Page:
Six  Observations on Michael Johnson’s Announcement on Funding for a Professional Track & Field League

On April 23, 2024, Michael Johnson announced, in a story through Sporting Business Journal, that he had secured $30 million in funding for his still-unnamed professional track league. Here is the copyrighted story:

1. Michael Johnson is one of the few sports leaders (Olympic champion, WR holder, BBC analyst, social media commentator, Baylor grad) who could champion such an obvious challenge to global athletics’ status core. The sport has needed and needs an independent professional track league. The challenges are many. But, we feel that Michael Johnson is up for the battle and, in fact, seems to be looking forward to a fight.

2. Money is the least of his worries. This $30 million is just the start. By the time MJ can smile and admit success, he will spend, per keen observers, close to $100 million to succeed. At the very least, the non-support of various sports entities, from World Athletics to USATF, and not the least the support of multiple sponsors such as NIKE, will play a huge factor in the success or failure of the professional track league. The hope is that Mr. Johnson will get the support of various key players in the sport; if not, then no obstructions to Mr. Johnson’s soon-to-be-released plan would be an excellent first move (more info on the league will come out in June 2024, per SBJ).

3. Mr. Johnson will compete with established events like the Diamond League. This writer will be flabbergasted to see Diamond League sponsors meet directors and communications managers take kindly to someone diminishing the value of their 15 meetings, but stranger things have happened. Mr. Johnson also realizes that this sport is chock full of many different interest groups, who make change in this sport insanely challenging. How Mr. Johnson handles a less-than-enthusiastic terrestrial media atmosphere will be enjoyable: will Mr. Johnson offer streaming for free or work with a viable streaming partner?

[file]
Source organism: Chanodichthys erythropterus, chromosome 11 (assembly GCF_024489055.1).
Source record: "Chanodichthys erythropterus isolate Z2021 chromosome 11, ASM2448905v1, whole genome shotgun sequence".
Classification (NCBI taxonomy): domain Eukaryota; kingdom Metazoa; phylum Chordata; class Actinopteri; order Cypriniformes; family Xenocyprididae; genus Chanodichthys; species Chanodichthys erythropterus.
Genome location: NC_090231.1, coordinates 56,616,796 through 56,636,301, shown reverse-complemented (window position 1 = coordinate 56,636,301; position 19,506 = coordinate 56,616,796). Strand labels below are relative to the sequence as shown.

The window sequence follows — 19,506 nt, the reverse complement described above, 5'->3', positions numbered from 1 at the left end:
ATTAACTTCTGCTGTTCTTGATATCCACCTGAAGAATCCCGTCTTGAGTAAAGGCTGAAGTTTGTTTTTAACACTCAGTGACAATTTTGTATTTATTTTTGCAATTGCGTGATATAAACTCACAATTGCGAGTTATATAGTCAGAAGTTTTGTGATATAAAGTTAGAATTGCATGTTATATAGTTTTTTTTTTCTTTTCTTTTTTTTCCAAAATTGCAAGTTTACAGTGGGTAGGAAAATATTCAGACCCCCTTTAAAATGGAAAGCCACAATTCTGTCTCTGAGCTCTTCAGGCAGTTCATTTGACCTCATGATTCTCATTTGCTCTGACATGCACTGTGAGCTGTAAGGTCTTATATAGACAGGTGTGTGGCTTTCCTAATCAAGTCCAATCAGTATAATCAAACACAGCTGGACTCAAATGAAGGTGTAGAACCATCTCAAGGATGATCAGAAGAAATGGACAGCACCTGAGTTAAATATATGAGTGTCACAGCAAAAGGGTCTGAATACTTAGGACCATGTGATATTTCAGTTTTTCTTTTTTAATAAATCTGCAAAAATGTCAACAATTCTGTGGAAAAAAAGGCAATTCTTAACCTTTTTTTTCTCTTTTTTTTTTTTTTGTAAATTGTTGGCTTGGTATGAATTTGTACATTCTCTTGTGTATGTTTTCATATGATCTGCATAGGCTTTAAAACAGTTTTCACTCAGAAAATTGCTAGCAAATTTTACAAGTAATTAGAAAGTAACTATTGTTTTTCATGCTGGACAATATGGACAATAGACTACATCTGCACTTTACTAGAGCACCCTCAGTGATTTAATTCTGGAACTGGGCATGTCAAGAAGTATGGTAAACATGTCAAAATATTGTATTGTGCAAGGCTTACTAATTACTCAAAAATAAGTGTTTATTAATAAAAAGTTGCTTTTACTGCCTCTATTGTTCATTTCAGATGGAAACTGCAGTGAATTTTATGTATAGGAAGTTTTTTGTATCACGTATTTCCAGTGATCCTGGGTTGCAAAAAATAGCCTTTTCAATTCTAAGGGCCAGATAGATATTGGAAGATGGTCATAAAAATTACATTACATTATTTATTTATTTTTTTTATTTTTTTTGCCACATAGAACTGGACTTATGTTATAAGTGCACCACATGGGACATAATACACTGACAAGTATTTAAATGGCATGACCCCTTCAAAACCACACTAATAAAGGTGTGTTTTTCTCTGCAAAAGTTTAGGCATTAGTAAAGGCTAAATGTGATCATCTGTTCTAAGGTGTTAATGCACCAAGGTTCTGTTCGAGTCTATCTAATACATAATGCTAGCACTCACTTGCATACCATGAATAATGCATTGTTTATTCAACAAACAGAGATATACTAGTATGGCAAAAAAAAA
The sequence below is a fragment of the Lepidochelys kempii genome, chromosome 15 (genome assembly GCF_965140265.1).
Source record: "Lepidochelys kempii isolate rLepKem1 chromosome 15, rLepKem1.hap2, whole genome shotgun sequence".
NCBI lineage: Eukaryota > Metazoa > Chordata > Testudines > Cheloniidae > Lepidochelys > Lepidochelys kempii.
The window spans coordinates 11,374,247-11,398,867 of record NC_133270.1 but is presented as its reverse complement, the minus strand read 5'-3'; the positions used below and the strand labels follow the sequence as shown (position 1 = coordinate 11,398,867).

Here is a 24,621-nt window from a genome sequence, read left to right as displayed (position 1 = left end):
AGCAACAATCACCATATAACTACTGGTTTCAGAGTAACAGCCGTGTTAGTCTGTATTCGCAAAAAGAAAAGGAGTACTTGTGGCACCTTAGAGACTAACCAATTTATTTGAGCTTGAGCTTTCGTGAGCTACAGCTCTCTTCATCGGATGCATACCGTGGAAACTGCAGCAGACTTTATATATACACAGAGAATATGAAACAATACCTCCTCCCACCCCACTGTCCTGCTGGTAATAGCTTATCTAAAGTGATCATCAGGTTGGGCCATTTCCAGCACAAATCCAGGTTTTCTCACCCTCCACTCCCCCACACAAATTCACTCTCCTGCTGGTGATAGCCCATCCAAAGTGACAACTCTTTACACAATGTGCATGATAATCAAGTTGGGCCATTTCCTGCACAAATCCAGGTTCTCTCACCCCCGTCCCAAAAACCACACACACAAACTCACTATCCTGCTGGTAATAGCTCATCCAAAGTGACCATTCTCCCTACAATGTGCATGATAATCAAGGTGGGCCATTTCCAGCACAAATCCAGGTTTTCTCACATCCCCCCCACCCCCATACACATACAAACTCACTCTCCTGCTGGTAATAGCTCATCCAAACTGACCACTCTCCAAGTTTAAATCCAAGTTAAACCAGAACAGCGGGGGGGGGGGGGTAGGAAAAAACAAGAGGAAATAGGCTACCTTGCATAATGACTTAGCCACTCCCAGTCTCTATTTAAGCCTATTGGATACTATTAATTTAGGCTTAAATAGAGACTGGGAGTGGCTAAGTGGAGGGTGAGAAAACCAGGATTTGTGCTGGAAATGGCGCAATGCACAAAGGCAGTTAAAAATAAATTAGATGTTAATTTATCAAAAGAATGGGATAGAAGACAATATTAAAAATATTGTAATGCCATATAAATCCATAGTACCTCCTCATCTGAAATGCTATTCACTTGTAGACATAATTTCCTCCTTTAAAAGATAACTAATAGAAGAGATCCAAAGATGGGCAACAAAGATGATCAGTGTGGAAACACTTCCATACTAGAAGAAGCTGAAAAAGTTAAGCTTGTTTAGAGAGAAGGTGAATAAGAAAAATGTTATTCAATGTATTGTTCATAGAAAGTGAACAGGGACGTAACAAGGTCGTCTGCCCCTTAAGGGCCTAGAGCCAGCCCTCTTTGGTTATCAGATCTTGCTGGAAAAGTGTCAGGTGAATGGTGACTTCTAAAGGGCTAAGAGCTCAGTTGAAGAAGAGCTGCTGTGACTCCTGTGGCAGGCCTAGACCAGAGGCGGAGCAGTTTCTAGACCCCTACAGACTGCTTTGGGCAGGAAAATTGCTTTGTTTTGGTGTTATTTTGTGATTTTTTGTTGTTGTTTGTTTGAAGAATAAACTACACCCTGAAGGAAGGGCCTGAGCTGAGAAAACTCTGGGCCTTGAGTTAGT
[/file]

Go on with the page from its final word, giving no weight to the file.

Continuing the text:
4. Seb Coe, working to build a more professional sport, may not look kindly to this new challenger. One of the best things MJ’s league has going for is that it is not encumbered with a contract to DENTSU, one of the world’s largest and most byzantine advertising agencies. Mr. Coe could respond by building a super league of 4 meetings, with money from the Saudis, among others, who are mentioned in many conversations about the saviors of the sport. Note that one must be careful about the whole savior thing.

5. In North America, Max Siegel is the athletic power broker. His $23 million a year from NIKE, but most importantly, his support from NIKE management, confirmed by this writer, gives Mr. Siegel unappreciated power. Max Siegel can just watch and see if Mr. Johnson succeeds and then show his support, or if it does not succeed, comment on how tough it is to build a professional sport in North America.

6. Michael Johnson is among the most positive people I have ever seen; he is a natural salesperson. His quiet confidence, his ability to do the talk and do the walk, and the apparent need to make his dream succeed are what this Professional League is all about. Do not bet against Michael Johnson. His first move was to raise $30 million, which is no mean feat in today’s sport saturation. His second was to hire an agency to handle the storytelling (well respected), which had been missing in modern athletics for years. Michael Johnson knows, more than most, that Perception is Reality (an old Rolling Stone ad campaign). We wish him much luck and success.